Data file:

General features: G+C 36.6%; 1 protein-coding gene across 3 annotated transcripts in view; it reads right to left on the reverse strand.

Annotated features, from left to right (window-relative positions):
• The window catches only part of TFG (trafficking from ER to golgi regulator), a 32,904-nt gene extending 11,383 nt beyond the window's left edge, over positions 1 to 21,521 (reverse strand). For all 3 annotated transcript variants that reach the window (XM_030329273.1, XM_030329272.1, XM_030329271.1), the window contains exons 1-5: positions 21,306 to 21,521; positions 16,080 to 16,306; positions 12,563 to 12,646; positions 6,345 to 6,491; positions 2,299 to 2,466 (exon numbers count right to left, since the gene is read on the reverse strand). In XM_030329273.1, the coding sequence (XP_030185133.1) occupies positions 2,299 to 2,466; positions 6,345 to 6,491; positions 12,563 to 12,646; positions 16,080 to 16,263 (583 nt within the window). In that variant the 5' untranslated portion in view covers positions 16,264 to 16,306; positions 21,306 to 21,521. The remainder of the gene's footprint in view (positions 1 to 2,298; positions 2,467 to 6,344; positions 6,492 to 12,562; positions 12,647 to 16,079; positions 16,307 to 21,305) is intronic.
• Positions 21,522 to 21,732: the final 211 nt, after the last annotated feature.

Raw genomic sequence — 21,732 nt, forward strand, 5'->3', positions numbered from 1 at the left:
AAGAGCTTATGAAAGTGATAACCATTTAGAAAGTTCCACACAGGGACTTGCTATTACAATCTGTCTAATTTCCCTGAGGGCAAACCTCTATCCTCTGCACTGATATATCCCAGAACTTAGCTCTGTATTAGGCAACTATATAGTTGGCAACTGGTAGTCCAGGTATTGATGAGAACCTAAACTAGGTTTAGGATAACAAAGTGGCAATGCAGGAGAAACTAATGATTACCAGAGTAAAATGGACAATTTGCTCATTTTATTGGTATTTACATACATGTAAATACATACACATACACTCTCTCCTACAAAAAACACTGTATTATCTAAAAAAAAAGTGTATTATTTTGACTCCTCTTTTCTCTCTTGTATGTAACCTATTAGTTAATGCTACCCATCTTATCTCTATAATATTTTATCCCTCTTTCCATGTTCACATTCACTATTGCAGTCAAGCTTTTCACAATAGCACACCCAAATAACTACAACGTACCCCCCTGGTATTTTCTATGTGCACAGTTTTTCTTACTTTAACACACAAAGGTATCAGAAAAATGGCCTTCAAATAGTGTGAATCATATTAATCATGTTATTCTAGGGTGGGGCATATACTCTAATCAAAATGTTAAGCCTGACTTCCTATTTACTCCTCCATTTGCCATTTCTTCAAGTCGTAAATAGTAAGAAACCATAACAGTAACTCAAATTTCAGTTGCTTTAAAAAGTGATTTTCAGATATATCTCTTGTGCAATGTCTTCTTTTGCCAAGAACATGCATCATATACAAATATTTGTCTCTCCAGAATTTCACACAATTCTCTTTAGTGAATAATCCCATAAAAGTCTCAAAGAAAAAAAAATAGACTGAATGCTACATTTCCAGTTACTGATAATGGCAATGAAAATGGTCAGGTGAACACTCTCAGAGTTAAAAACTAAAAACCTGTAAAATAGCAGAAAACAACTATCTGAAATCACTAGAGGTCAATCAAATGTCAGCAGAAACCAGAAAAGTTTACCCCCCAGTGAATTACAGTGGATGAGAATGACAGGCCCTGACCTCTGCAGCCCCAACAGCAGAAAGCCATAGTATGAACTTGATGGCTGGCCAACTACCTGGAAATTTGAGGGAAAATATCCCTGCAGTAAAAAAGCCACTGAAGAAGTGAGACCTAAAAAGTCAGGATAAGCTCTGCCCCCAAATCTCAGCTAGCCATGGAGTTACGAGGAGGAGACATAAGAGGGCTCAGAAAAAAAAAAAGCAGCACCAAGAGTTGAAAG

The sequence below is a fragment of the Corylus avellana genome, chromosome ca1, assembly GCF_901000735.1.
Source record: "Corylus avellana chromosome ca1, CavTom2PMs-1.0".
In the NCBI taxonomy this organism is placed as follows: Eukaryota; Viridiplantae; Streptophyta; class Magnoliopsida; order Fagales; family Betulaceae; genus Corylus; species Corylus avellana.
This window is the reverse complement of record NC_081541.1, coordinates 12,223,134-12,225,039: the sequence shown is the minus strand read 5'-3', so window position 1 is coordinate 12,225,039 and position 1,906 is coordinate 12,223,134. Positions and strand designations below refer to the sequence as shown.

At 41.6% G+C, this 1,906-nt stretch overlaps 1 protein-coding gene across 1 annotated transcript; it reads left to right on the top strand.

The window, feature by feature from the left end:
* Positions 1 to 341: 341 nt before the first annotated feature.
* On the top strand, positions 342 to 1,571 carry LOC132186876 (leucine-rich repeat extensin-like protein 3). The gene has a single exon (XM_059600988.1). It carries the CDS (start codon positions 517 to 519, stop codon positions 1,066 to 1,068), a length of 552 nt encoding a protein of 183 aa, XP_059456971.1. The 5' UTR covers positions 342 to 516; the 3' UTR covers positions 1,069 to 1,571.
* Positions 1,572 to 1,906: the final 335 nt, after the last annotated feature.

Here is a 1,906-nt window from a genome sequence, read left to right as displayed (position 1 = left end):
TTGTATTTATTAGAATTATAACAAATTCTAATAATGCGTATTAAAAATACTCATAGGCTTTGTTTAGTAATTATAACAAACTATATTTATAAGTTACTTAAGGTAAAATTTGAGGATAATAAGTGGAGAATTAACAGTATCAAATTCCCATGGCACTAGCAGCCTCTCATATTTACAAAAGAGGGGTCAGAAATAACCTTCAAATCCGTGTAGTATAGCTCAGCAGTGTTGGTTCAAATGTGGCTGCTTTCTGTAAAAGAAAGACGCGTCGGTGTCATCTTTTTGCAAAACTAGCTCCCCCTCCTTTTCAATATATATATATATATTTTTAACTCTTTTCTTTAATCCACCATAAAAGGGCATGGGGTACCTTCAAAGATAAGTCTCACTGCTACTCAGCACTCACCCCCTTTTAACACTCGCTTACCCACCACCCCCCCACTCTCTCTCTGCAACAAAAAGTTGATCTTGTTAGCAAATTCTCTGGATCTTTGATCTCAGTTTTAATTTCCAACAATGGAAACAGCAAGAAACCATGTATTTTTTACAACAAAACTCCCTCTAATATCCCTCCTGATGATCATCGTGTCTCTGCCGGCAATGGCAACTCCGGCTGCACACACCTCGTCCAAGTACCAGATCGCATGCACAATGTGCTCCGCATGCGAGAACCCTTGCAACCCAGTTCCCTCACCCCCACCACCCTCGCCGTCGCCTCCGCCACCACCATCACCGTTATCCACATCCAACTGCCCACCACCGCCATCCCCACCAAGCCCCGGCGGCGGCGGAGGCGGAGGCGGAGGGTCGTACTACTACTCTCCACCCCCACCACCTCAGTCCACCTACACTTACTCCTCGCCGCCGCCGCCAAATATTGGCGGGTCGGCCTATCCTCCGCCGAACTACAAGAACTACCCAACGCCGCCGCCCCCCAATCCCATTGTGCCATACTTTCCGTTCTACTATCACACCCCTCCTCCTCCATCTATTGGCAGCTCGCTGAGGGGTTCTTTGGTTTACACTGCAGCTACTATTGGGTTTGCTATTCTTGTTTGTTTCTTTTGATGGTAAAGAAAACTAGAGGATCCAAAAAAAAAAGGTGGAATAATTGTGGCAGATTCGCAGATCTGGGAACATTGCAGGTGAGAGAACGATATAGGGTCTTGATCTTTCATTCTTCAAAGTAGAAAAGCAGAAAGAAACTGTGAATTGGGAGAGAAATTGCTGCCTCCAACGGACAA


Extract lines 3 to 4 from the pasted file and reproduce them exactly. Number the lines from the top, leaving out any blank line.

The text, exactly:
• The window catches only part of TFG (trafficking from ER to golgi regulator), a 32,904-nt gene extending 11,383 nt beyond the window's left edge, over positions 1 to 21,521 (reverse strand). For all 3 annotated transcript variants that reach the window (XM_030329273.1, XM_030329272.1, XM_030329271.1), the window contains exons 1-5: positions 21,306 to 21,521; positions 16,080 to 16,306; positions 12,563 to 12,646; positions 6,345 to 6,491; positions 2,299 to 2,466 (exon numbers count right to left, since the gene is read on the reverse strand). In XM_030329273.1, the coding sequence (XP_030185133.1) occupies positions 2,299 to 2,466; positions 6,345 to 6,491; positions 12,563 to 12,646; positions 16,080 to 16,263 (583 nt within the window). In that variant the 5' untranslated portion in view covers positions 16,264 to 16,306; positions 21,306 to 21,521. The remainder of the gene's footprint in view (positions 1 to 2,298; positions 2,467 to 6,344; positions 6,492 to 12,562; positions 12,647 to 16,079; positions 16,307 to 21,305) is intronic.
• Positions 21,522 to 21,732: the final 211 nt, after the last annotated feature.